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Critical Essay by Michael Wm. Gearhart
SOURCE: "Breaking the Ties That Bind: Inarticulation in the Fiction of Raymond Carver," in Studies in Short Fiction, Vol. 26, No. 4, Fall, 1989, pp. 439-46.
In the essay below, Gearhart traces the differences between the original story, "The Bath," and Carver's revision of the same story, "A Small, Good Thing."
Raymond Carver has been widely acknowledged as a short story writer whose glimpses into the lives of "everyday" people have made him a master of the genre. The typical Carver character is a down-and-out blue-collar type familiar with the trauma of marital infidelity, alcoholism, and financial hardship. As critics have thoroughly noted, these characters share an inability to articulate their frustrations in words which causes their social, moral, and spiritual paralysis: "each new moment can bewilder a character, freeze him or her into a confusion of inaction. Carver … is famous for the passivity with which his characters confront, or fail to confront, their experience."1
Carver's first two collections of stories, Will You Please Be Quiet, Please? and What We Talk About When We Talk About Love, are relentless portraits of human despair and futility. But with the publication of Cathedral in 1984, critics acknowledged an unmistakable loosening of Carver's stark "minimalist" prose style, and noted the development of human potential in his characters. Carver's premature death in 1989 precludes a definitive answer concerning whether this movement in his work was an aberration or the beginning of a trend, and Carver's recent retrospective, Where I'm Calling From, which includes little previously unpublished material, adds no insight into this question. However, a close re-reading and comparison of two key stories, "The Bath" and a revision of that story, "A Small, Good Thing," raise a more essential question: how do the characters in "A Small, Good Thing" escape the inarticulation that suffocates the typical Carver character?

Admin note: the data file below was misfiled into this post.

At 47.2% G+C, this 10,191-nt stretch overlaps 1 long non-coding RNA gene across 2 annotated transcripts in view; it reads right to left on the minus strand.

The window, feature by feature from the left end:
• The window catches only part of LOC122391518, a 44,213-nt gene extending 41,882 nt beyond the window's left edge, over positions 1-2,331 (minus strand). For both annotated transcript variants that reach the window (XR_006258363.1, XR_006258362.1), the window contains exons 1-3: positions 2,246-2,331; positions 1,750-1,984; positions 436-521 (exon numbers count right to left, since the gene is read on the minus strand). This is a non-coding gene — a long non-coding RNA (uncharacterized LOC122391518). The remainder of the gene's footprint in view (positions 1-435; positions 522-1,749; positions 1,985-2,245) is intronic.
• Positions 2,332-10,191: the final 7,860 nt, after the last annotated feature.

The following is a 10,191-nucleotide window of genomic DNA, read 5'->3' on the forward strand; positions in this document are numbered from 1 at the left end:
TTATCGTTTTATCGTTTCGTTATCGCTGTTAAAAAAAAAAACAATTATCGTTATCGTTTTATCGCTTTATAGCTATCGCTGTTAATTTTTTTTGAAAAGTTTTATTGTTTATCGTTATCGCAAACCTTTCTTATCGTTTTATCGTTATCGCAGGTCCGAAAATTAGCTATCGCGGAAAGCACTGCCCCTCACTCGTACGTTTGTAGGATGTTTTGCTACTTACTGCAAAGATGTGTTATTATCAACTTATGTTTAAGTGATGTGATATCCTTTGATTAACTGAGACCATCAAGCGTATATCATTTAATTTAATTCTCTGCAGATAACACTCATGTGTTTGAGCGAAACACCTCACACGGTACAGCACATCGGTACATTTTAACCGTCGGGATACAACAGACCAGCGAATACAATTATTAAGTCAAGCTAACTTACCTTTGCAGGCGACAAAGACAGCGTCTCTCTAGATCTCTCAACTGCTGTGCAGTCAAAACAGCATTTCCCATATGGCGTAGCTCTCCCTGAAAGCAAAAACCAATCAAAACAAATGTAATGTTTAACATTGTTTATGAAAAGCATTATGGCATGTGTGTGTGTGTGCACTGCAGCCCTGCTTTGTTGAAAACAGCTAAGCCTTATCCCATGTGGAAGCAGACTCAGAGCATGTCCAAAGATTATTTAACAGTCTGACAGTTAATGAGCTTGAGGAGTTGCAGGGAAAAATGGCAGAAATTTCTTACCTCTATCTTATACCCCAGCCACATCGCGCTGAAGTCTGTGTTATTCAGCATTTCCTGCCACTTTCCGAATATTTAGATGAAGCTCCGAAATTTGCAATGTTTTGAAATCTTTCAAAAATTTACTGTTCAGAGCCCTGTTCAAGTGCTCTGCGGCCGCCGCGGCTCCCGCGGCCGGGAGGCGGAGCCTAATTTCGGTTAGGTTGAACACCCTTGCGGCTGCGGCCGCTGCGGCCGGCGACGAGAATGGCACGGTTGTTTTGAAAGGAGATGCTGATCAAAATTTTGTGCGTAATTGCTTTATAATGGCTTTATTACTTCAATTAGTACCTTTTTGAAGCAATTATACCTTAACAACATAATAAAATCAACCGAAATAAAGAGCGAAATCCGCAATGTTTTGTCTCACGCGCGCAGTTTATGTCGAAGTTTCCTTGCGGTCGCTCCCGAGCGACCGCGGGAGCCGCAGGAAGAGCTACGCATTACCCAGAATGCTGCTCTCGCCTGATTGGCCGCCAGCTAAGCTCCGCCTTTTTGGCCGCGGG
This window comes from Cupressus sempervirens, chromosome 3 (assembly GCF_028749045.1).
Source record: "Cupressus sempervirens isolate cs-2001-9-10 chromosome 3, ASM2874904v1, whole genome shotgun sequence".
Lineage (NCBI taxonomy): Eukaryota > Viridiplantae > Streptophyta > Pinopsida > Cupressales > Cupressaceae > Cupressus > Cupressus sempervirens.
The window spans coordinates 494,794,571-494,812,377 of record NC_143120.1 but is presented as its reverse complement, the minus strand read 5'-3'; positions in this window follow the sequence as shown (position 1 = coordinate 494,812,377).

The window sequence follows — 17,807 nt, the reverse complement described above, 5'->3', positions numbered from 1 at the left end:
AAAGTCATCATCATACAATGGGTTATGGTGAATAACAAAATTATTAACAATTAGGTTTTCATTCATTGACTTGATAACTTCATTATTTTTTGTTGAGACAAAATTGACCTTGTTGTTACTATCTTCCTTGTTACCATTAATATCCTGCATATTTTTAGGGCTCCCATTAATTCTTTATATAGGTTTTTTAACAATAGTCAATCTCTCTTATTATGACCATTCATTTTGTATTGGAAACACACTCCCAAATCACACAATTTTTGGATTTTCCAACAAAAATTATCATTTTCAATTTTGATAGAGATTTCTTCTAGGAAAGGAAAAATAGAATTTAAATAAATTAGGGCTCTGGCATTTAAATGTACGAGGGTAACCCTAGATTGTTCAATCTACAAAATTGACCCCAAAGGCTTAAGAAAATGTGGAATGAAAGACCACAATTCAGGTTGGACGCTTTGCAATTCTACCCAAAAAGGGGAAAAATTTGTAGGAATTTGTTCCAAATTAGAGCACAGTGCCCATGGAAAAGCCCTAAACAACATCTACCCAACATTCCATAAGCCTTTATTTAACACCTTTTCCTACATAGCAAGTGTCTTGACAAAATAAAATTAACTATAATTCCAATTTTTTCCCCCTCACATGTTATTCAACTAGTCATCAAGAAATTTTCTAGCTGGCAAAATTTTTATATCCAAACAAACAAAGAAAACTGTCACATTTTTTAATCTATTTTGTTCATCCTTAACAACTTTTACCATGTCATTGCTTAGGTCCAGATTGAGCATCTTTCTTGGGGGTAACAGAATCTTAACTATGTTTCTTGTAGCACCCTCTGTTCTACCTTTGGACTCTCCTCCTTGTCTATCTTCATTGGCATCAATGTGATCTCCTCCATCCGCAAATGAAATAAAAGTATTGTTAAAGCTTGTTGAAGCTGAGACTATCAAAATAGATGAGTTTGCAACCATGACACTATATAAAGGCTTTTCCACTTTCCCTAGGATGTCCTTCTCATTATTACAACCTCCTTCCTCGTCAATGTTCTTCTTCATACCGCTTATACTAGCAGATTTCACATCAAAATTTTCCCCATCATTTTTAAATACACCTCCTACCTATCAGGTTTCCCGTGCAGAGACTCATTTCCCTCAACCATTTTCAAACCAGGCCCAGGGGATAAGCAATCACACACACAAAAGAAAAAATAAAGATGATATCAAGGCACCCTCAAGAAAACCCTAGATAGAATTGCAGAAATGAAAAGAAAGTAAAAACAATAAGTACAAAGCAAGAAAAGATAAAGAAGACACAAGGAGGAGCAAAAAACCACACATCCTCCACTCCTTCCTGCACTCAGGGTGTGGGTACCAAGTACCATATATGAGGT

In both stories, Howard and Ann Weiss's uncomplicated lives are upset when their only son Scotty is struck by a car and hospitalized on his eighth birthday. The baker, from whom the birthday cake has been ordered, begins to make threatening telephone calls to the parents when the cake is not picked up. (The parents, of course, have forgotten about the cake, and receive these calls as they individually slip away from the hospital to check on things at home.) "The Bath" closes on a note of existential terror with the mother answering the phone, assuming the hospital is calling, only to hear the baker respond to her question "Is it about Scotty?" with the cryptic, "It has to do with Scotty, yes."2
Conversely, "A Small, Good Thing" is three times longer than "The Bath," and introduces a completely opposite conclusion—one of healing and forgiveness. In this story the mother finally realizes that it is the baker who is calling, and she and her husband confront him with the news of Scotty's death (his condition is left undecided in the first version). This confrontation leads to the baker's examination of his own pitiful existence and to the subsequent scene of forgiveness and reconciliation.
Laurie Stone makes an important observation when she states that "Carver steers the story ["A Small, Good Thing"] with his distinctive descriptive wizardry, conveying how the parents feel through their actions."3 Carver generally eschews authorial comment in his stories in favor of brief, emotive descriptions, and continues to do so in "A Small, Good Thing." What, then, accounts for the fullness of style and for the final scene of resolution and reconciliation in this story so absent in his previous work? It is this: Carver's focus on the implicit communication between the characters through unspoken language and, moreover, the fact that this substitution of implicit communication for verbal inarticulation becomes a self-conscious act on the part of the characters.